Uganda’s entrepreneurs

In Uganda it seems like everyone and their mother (I do mean that literally) has their own business. In fact, the 2010 Global Entrepreneurship Monitor Report on Uganda finds that 31 of every 100 working age Ugandans are involved in some kind of entrepreneurial activity, making Uganda the 6th highest in terms of entrepreneurship out of the 59 countries surveyed.

Interestingly, there appears to be a strong relationship between GDP per capita and entrepreneurial activity, as can be seen below.

Source: 2010 GEM Uganda report, page 32. Download here.

So what does this mean?

High TEAs [Early Stage Entrepreneurial Activity] are mainly registered in developing countries. And there’s a group of scholars that have argued that the greater the poverty, the higher the TEA of the country concerned. GEM Uganda team does not wholly agree with these scholars as its number of entrepreneurs motivated by opportunity is also high and so is that of Ghana, Zambia and Angola.

Although the team believes that necessity is a factor in Uganda’s high TEA, some entrepreneurs are keen to pursue business opportunities in the country. The positive relationship between economic growth and entrepreneurship is unquestioned; it is the causality, the measures used, and the role of the state that need to be explored further.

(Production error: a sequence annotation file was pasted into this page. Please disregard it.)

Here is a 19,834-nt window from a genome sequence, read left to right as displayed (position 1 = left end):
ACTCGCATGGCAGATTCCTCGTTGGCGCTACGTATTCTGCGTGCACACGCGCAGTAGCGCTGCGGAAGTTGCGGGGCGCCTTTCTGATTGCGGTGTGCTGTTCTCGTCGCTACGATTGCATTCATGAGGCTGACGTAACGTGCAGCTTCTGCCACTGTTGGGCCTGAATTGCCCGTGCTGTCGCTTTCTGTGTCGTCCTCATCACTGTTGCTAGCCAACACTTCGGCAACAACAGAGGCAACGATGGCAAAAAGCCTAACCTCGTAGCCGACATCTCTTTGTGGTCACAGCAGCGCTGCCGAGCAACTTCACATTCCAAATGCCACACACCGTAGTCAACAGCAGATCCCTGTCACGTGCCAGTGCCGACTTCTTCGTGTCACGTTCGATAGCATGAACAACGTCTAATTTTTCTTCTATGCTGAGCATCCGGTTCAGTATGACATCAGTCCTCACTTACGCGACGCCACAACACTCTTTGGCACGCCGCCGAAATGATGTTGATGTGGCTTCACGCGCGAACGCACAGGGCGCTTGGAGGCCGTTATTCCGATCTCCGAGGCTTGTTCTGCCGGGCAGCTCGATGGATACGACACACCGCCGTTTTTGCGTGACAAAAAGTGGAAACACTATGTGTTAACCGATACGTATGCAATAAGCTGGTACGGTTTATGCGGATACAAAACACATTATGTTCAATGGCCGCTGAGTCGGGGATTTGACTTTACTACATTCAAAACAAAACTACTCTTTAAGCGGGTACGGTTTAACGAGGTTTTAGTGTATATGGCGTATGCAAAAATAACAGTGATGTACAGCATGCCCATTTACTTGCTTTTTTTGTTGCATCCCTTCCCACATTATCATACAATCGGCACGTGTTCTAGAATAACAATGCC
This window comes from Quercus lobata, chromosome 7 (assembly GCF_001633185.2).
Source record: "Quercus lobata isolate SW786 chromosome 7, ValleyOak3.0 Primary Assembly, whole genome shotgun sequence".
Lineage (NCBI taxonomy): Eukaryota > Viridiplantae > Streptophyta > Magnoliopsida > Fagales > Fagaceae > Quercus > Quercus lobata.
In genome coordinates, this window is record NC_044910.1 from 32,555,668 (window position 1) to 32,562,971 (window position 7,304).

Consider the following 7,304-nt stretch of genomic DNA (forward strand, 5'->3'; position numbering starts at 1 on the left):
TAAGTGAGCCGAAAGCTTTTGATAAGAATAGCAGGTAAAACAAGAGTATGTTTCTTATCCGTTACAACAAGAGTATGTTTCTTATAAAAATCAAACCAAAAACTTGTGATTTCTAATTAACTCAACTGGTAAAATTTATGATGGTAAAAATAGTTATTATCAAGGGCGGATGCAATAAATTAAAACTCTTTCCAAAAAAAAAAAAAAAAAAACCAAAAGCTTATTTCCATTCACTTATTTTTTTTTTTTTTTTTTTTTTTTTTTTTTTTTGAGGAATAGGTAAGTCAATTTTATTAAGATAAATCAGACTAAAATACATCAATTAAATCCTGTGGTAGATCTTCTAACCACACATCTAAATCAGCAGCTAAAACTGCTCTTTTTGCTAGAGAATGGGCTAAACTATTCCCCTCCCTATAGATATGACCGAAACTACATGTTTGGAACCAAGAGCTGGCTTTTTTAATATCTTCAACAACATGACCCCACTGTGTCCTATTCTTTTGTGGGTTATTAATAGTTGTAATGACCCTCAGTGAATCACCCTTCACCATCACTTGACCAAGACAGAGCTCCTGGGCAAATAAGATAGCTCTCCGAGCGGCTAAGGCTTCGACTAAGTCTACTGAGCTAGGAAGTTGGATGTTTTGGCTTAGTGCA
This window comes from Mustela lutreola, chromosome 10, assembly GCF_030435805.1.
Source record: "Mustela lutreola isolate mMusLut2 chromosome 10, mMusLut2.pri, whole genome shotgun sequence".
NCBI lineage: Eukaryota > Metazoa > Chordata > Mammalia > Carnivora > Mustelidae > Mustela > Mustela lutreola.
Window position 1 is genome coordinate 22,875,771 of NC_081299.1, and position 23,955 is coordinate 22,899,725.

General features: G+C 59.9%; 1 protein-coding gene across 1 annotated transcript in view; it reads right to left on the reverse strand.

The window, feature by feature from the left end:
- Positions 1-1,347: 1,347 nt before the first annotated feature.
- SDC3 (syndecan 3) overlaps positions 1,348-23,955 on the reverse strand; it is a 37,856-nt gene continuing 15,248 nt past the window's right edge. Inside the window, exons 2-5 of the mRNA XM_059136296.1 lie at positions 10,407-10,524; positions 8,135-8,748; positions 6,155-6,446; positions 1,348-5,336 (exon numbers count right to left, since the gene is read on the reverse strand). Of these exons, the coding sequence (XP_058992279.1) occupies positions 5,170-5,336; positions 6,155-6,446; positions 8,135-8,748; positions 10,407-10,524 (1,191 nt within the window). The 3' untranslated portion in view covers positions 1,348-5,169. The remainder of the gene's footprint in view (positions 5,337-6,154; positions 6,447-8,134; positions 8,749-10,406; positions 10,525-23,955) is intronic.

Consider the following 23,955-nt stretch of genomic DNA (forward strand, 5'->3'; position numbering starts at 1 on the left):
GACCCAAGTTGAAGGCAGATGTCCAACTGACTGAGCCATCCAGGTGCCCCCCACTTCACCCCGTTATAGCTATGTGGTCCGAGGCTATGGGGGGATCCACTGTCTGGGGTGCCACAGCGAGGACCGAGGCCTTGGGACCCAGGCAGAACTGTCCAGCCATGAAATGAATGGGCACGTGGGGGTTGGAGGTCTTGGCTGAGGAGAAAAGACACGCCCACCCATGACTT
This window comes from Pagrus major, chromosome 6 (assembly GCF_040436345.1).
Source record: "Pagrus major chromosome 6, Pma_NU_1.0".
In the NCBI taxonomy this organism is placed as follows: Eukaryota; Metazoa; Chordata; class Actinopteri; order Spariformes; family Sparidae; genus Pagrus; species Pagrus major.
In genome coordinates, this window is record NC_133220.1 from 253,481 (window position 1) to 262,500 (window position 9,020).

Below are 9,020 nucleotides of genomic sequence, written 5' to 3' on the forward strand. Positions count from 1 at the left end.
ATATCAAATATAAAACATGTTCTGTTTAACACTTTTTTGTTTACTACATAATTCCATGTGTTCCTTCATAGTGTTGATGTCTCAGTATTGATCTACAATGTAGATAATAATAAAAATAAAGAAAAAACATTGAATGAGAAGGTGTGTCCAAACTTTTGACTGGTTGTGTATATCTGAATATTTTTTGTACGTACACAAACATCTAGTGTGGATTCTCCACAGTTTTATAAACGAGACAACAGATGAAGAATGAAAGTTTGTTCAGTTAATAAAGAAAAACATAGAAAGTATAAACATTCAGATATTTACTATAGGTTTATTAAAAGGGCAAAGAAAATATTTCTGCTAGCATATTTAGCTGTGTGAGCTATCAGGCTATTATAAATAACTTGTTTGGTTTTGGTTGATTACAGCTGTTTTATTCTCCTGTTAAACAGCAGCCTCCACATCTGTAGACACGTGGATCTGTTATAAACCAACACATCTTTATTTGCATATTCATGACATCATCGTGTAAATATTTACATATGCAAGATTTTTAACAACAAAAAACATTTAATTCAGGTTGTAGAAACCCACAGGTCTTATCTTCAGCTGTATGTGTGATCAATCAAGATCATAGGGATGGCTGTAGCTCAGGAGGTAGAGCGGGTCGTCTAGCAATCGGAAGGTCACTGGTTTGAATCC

I’m curious about the relationship between the Doing Business scores and entrepreneurship as well. I would imagine that while it may be difficult to set up a business formally (i.e. following all the rules/wading through bureaucracy) in countries like Uganda, the relative lack of regulation encourages entrepreneurs to try their luck in business, especially in the informal sector.

Your thoughts?

Rwanda Rising

Nobody likes to say “No, Mr. President.” So three years ago, when Costco CEO Jim Sinegal got a call from shareholder Dan Cooper, a partner in Chicago’s Fox River Financial Resources, asking if he’d have lunch with Rwandan president Paul Kagame, he agreed. That meeting in New York led to a presidential stop at Costco HQ near Seattle. Which led to Sinegal’s promise to visit Rwanda. “I made it in a moment of weakness,” he says, “before I realized how long it takes to get there.” He ended up taking his whole family, and today Costco is one of the two biggest buyers of Rwandan coffee beans — about 25% of the country’s premium crop, by Sinegal’s estimation. Without Cooper’s introduction, “no way would this have happened. I knew the Rwanda story, but I wasn’t intimately involved,” Sinegal says. “It took more elbow grease to get this started up, but it has been very profitable. Good for us and good for them.”

From the article in Fast Company magazine that CEO of Rwanda Development Board, Joe Ritchie, had mentioned in our interview last week in Kigali. Fortune magazine also addresses the issue of why CEOs love Rwanda.